Should civilisation really crumble at the news that the suffragan bishop-elect of Reading is gay? Dr Jeffrey John is not the first gay bishop; he won't be the last, and he's certainly not the only one now. Yet there has been the most extraordinary ruckus over his appointment. We are told that the Church of England is bitterly divided; that the Anglican Communion will break up; and that this presents the Archbishop of Canterbury with a fateful crisis. It's a great story, except for one thing: almost every part of this hype is untrue, and the bits that are true are true by accident.
The crisis has passed already. When Dr John announced, as he has done, that he is a chaste homosexual who has lived in a loving and faithful relationship for nearly 30 years, and who intends, as a bishop, to follow the policies of the church even when arguing against them sometimes, that should have been the end of the story. The arguments against him were exhausted. He has done everything the church demands a gay priest should do. The only possible objection left is the real one: that he is an able, sympathetic and - now - very public homosexual. But since the official line of the church is that homosexual priests are welcome, providing they keep it in their cassocks, the bigots have been outmanoeuvred.
Even those bishops publicly campaigning against the appointment of Dr John won't say out loud that they think a homosexual inclination is immoral. Of course, it's what most of them believe. Some would even sympathise with the Nigerian bishop who tried to exorcise Richard Kirker of the Lesbian and Gay Christian Movement at the last Lambeth Conference, in 1998. But they can't say it. They are obliged to claim that they approve of chaste homosexual love and that they treasure the gay clergy in their care.
This shift in hypocrisy follows an astonishing shift of public opinion. In 1987, when the row over gay clergy really started, the Church of England was far more tolerant than the tabloid press. The background to the story then was a belief that bishops ought to set an example, and that being gay was in itself setting a bad example. Now, 15 years and 13 outed bishops later, the tabloid press has completely lost interest in the story. It's hard to tell whether it's more ridiculous to suppose that gays can't be moral exemplars, or that bishops ought to be.
The turnaround in conservative opinion has been just as overwhelming. In 1998, The Daily Telegraph was campaigning, alongside the then Archbishop of Canterbury, to preserve Section 28. It published letters of astonishing bigotry - one, for example, argued against gay servicemen on the grounds that, when they were shot, their infected blood might splash on their comrades' wounds. Now it has carried a leader on the Jeffrey John affair arguing that homosexuality is intrinsically no worse than masturbation, while yesterday's paper had a personal ad in which a 23-year-old black man was looking for a "muscular, masculine" white man.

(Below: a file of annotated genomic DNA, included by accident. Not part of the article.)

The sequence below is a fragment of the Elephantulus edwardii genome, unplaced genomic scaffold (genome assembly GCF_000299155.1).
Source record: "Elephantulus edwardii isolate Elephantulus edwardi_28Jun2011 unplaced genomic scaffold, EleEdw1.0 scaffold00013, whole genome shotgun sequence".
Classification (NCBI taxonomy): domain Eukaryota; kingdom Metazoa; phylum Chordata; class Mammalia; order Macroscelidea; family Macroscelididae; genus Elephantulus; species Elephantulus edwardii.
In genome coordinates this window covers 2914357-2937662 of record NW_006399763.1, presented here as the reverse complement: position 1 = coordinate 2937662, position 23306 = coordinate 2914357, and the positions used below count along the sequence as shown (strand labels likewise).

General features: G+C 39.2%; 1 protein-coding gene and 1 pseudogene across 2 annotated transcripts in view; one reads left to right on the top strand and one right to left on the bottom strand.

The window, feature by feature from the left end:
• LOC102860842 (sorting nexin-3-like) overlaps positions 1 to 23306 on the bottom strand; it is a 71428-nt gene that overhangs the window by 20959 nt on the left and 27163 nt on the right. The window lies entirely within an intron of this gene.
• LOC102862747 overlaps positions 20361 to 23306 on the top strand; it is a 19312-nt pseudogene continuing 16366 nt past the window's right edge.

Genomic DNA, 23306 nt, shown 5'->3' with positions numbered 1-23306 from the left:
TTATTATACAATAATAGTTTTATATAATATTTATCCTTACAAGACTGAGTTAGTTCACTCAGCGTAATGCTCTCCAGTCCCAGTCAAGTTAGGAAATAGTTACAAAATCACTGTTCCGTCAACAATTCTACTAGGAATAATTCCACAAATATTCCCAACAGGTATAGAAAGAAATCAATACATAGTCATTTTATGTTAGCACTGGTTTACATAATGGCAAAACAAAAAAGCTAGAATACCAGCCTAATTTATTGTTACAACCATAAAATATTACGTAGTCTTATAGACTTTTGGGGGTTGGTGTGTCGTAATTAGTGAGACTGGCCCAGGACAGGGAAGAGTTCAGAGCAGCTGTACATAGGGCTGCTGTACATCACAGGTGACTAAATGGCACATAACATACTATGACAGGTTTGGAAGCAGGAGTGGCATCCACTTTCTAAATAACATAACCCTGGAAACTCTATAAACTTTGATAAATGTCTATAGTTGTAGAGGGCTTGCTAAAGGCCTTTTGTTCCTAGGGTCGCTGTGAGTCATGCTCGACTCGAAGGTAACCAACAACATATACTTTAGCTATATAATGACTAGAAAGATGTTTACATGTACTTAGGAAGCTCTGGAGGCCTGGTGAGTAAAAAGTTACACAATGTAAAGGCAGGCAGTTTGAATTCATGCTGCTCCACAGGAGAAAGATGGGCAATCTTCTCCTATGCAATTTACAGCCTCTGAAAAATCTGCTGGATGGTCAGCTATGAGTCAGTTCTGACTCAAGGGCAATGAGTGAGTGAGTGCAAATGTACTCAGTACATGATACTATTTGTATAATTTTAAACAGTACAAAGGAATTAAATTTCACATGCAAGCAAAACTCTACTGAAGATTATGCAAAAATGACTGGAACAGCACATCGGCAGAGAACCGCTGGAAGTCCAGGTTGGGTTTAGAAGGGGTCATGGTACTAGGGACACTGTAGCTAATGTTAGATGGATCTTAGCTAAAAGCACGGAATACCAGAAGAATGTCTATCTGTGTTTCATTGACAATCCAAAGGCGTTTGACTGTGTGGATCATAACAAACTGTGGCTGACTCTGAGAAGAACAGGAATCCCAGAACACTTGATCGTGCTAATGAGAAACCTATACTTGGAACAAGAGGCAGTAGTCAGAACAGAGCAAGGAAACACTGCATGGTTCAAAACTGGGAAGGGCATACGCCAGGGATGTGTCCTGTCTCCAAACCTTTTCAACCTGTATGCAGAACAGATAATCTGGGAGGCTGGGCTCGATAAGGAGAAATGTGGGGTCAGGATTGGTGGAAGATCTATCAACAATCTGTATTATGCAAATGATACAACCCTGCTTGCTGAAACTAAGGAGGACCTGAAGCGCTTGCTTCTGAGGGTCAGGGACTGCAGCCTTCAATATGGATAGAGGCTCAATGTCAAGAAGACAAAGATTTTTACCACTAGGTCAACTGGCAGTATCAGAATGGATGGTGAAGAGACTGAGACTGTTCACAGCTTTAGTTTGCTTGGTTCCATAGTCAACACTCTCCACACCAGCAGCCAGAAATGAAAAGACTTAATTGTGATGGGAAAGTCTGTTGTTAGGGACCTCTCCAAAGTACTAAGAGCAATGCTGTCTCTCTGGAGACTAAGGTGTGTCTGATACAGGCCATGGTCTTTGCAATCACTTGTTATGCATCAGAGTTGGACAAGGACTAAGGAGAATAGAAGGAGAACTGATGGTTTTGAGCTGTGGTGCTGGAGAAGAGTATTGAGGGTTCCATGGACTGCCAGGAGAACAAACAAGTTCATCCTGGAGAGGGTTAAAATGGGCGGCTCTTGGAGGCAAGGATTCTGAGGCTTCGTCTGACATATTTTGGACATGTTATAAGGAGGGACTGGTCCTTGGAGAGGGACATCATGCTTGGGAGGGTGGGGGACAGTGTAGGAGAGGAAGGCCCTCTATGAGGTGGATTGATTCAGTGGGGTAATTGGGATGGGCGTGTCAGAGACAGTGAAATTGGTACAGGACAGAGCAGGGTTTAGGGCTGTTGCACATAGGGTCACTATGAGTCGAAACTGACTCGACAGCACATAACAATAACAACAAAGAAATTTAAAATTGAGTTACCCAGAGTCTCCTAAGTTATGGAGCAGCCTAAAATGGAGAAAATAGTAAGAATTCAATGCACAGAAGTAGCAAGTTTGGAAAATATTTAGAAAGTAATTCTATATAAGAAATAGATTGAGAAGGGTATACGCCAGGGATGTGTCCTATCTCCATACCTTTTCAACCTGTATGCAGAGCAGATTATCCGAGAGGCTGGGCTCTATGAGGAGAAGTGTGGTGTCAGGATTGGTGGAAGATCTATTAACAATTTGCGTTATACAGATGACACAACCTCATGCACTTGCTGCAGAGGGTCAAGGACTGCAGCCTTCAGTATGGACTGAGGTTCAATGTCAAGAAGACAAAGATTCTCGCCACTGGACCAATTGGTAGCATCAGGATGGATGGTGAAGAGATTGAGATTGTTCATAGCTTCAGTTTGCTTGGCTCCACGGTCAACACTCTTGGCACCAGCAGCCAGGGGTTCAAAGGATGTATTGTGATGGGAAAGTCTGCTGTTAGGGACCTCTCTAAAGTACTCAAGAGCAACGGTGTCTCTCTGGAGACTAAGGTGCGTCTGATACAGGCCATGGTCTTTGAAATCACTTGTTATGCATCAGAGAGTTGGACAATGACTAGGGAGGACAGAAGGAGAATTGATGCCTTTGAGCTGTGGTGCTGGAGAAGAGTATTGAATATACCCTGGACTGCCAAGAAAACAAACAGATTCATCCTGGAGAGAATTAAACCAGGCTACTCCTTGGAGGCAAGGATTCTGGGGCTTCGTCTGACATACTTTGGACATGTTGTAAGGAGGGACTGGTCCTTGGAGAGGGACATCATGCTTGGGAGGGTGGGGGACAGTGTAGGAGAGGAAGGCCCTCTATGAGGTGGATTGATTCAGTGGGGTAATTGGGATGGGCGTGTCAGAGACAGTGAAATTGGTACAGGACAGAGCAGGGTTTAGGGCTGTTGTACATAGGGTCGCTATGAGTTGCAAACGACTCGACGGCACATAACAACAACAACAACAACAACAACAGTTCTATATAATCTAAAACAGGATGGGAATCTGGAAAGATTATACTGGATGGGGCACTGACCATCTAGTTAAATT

The average age of the Telegraph's readers is 55. If they have changed their minds, it's clear that the Church of England must have done so too. Indeed, there's some hard evidence of this. The most dynamic and influential part of the evangelical movement within the Church of England is the Alpha course, which is widely regarded as taking a pretty hard line on sex - though it does permit and even encourage the remarriage of divorced people. Last month I found myself debating against Nicky Gumbel, the leader of the Alpha Movement, at the Oxford Union. Chatting beforehand to me and a gay friend, he said that he did not believe that the ordination of gays was an issue on which to split with Rowan Williams, the new Archbishop of Canterbury.
If he won't split - and he won't - who will? The answer, curiously, is only those who have already split, or who never belonged in the first place. The attempt by the previous archbishop to suppress gay clergy in England was not a matter of merely parochial concern. It was a centrepiece of the idea that the Archbishop of Canterbury is a world spiritual leader.
There are quite possibly 19 million Anglicans in Nigeria, and the one thing we know about them is their clergy are thorough-going homophobes. The public acceptance of homosexual clergy in England, or North America, is literally anathema to them. They and other Third World bishops will leave or split the Anglican Communion, but this is like splitting a living sponge. It had no real unity in the first place, and will go on living as if nothing very much had happened.
The Church of England itself has much more solid bonds. It may not have an agreed theology or even a common priesthood - about 10 per cent of the church will not recognise women as priests - but it has a common pension fund, which will keep it together at least until the money runs out. And it is a voluntary organisation, which must refresh itself every generation with new members, who will have grown up in a world where even Tory newspapers carry gay personal ads. They won't be able to understand what all the fuss over Dr John could possibly have been about.
The writer's latest book is 'In the Beginning Was the Worm' (Simon & Schuster)
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